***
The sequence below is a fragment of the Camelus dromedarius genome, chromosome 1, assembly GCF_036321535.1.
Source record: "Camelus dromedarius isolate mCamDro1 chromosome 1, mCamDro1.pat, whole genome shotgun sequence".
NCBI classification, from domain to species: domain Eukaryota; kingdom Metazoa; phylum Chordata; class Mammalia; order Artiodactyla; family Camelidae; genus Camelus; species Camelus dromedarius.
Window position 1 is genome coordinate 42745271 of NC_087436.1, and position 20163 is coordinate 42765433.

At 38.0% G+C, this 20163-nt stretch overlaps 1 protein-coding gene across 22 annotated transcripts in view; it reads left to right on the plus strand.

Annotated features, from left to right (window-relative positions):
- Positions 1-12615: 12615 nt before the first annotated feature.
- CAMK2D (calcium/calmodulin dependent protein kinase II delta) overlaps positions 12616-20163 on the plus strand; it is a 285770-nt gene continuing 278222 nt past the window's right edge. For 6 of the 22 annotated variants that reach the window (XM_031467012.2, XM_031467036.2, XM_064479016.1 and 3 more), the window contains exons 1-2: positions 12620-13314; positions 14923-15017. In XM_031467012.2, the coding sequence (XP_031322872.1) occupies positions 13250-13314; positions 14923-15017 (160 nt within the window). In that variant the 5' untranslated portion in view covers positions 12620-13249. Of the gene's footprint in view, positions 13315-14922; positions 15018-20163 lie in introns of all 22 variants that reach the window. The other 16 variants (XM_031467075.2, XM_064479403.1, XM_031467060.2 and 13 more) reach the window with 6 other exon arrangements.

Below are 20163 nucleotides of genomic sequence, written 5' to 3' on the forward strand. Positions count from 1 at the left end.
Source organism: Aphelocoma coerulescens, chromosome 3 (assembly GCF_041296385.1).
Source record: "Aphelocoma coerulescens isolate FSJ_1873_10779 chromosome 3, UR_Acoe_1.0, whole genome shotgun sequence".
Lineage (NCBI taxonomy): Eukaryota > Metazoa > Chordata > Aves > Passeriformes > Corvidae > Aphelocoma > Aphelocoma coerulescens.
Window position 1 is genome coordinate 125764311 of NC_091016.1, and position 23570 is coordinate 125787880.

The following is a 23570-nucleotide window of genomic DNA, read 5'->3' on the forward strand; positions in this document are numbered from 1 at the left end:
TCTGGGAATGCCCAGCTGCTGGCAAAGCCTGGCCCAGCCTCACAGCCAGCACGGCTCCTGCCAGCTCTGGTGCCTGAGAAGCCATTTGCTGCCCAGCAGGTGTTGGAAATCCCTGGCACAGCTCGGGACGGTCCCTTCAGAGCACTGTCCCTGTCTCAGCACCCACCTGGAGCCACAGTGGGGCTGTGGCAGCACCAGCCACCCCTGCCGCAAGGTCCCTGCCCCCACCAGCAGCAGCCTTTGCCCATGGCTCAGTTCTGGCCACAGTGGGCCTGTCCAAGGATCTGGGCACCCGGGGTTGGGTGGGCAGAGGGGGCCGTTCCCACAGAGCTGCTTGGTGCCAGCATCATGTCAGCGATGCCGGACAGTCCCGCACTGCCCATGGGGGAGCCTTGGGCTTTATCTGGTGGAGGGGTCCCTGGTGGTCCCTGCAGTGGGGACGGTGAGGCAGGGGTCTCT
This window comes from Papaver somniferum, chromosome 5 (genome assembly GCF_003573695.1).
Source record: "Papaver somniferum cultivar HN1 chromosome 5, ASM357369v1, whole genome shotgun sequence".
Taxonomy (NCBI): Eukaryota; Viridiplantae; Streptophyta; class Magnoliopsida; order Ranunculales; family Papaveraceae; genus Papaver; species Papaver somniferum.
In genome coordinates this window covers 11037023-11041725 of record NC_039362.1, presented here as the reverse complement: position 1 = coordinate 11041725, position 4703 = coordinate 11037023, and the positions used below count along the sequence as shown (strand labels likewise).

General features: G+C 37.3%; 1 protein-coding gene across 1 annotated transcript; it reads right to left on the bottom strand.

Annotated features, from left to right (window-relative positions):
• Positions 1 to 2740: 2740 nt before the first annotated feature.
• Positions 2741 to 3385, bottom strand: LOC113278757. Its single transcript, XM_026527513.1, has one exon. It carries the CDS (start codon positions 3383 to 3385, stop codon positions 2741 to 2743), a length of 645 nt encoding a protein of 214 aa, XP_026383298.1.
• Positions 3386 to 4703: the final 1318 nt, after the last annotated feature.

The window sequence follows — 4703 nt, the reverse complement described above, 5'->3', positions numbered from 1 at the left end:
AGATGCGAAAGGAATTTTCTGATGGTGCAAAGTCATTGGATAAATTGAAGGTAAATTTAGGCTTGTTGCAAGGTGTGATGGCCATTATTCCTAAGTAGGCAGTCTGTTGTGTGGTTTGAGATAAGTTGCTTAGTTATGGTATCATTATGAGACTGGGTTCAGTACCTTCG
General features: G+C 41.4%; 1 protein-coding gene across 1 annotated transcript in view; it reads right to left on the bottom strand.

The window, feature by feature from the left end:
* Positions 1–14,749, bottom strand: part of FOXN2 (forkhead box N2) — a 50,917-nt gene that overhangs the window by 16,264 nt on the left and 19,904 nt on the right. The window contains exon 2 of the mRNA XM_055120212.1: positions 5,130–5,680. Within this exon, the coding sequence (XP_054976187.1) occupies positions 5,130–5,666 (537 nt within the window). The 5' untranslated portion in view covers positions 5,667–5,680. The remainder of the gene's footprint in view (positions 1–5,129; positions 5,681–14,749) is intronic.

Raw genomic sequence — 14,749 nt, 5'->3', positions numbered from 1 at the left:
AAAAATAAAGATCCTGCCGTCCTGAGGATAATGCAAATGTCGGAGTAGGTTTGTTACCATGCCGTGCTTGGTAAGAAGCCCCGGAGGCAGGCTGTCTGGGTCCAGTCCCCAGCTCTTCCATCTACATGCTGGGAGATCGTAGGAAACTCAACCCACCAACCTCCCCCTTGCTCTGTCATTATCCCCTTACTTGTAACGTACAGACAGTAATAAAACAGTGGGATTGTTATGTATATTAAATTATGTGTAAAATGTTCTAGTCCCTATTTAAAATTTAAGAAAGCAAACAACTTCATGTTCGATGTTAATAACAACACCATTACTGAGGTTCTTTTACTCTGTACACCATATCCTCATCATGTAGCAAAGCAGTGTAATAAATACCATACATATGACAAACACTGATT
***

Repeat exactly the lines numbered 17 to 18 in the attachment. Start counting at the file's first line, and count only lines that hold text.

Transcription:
Source record: "Papaver somniferum cultivar HN1 chromosome 5, ASM357369v1, whole genome shotgun sequence".
Taxonomy (NCBI): Eukaryota; Viridiplantae; Streptophyta; class Magnoliopsida; order Ranunculales; family Papaveraceae; genus Papaver; species Papaver somniferum.